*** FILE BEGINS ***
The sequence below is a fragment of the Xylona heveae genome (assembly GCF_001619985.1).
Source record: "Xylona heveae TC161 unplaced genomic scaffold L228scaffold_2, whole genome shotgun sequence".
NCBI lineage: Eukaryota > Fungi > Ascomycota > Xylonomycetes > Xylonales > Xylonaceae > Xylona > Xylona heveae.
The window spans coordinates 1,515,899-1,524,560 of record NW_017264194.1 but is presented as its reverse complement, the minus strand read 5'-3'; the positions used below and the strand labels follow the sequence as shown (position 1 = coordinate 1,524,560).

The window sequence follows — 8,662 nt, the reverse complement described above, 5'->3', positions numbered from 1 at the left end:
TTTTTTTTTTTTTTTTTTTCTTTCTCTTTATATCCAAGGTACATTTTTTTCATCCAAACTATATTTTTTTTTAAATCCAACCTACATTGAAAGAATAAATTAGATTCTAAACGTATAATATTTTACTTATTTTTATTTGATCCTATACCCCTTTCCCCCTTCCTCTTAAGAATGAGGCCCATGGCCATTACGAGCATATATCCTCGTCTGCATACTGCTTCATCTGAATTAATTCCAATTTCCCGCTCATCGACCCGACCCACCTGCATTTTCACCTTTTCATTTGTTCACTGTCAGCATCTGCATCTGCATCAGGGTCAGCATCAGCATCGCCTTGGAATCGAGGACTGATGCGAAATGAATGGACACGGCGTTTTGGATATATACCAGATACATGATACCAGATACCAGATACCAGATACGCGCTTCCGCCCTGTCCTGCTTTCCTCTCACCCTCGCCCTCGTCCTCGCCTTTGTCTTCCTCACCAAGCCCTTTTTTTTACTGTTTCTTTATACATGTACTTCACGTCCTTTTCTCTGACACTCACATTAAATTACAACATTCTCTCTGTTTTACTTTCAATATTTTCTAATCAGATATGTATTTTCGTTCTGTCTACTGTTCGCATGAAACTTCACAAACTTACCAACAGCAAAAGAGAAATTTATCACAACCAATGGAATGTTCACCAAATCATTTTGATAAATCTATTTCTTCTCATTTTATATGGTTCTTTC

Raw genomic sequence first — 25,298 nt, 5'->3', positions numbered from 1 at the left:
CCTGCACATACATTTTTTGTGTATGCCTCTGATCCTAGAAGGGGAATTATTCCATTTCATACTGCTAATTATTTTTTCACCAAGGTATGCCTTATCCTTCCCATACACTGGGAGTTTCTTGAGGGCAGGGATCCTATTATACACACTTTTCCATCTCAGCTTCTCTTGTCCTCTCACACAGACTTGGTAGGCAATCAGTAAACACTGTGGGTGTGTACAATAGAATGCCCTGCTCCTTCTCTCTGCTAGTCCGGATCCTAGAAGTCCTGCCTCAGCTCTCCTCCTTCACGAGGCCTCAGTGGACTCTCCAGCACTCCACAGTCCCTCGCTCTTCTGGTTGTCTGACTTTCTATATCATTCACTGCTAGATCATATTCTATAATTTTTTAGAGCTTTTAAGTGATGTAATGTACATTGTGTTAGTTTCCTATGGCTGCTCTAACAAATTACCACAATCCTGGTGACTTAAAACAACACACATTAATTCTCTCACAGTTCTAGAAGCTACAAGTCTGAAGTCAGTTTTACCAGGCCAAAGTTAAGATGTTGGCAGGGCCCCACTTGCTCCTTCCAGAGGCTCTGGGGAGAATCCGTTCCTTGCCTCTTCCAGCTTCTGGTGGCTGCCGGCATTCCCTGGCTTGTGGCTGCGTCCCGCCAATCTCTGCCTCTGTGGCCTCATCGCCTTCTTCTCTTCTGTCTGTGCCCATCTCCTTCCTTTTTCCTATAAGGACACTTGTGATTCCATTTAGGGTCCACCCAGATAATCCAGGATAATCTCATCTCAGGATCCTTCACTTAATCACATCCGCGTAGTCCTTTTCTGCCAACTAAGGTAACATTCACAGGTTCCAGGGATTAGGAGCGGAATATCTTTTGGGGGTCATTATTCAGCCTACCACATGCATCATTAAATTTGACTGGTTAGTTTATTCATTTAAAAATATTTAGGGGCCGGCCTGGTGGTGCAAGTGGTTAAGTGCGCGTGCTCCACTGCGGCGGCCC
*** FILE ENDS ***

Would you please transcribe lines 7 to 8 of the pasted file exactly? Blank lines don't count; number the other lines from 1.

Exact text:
Raw genomic sequence first — 25,298 nt, 5'->3', positions numbered from 1 at the left:
CCTGCACATACATTTTTTGTGTATGCCTCTGATCCTAGAAGGGGAATTATTCCATTTCATACTGCTAATTATTTTTTCACCAAGGTATGCCTTATCCTTCCCATACACTGGGAGTTTCTTGAGGGCAGGGATCCTATTATACACACTTTTCCATCTCAGCTTCTCTTGTCCTCTCACACAGACTTGGTAGGCAATCAGTAAACACTGTGGGTGTGTACAATAGAATGCCCTGCTCCTTCTCTCTGCTAGTCCGGATCCTAGAAGTCCTGCCTCAGCTCTCCTCCTTCACGAGGCCTCAGTGGACTCTCCAGCACTCCACAGTCCCTCGCTCTTCTGGTTGTCTGACTTTCTATATCATTCACTGCTAGATCATATTCTATAATTTTTTAGAGCTTTTAAGTGATGTAATGTACATTGTGTTAGTTTCCTATGGCTGCTCTAACAAATTACCACAATCCTGGTGACTTAAAACAACACACATTAATTCTCTCACAGTTCTAGAAGCTACAAGTCTGAAGTCAGTTTTACCAGGCCAAAGTTAAGATGTTGGCAGGGCCCCACTTGCTCCTTCCAGAGGCTCTGGGGAGAATCCGTTCCTTGCCTCTTCCAGCTTCTGGTGGCTGCCGGCATTCCCTGGCTTGTGGCTGCGTCCCGCCAATCTCTGCCTCTGTGGCCTCATCGCCTTCTTCTCTTCTGTCTGTGCCCATCTCCTTCCTTTTTCCTATAAGGACACTTGTGATTCCATTTAGGGTCCACCCAGATAATCCAGGATAATCTCATCTCAGGATCCTTCACTTAATCACATCCGCGTAGTCCTTTTCTGCCAACTAAGGTAACATTCACAGGTTCCAGGGATTAGGAGCGGAATATCTTTTGGGGGTCATTATTCAGCCTACCACATGCATCATTAAATTTGACTGGTTAGTTTATTCATTTAAAAATATTTAGGGGCCGGCCTGGTGGTGCAAGTGGTTAAGTGCGCGTGCTCCACTGCGGCGGCCC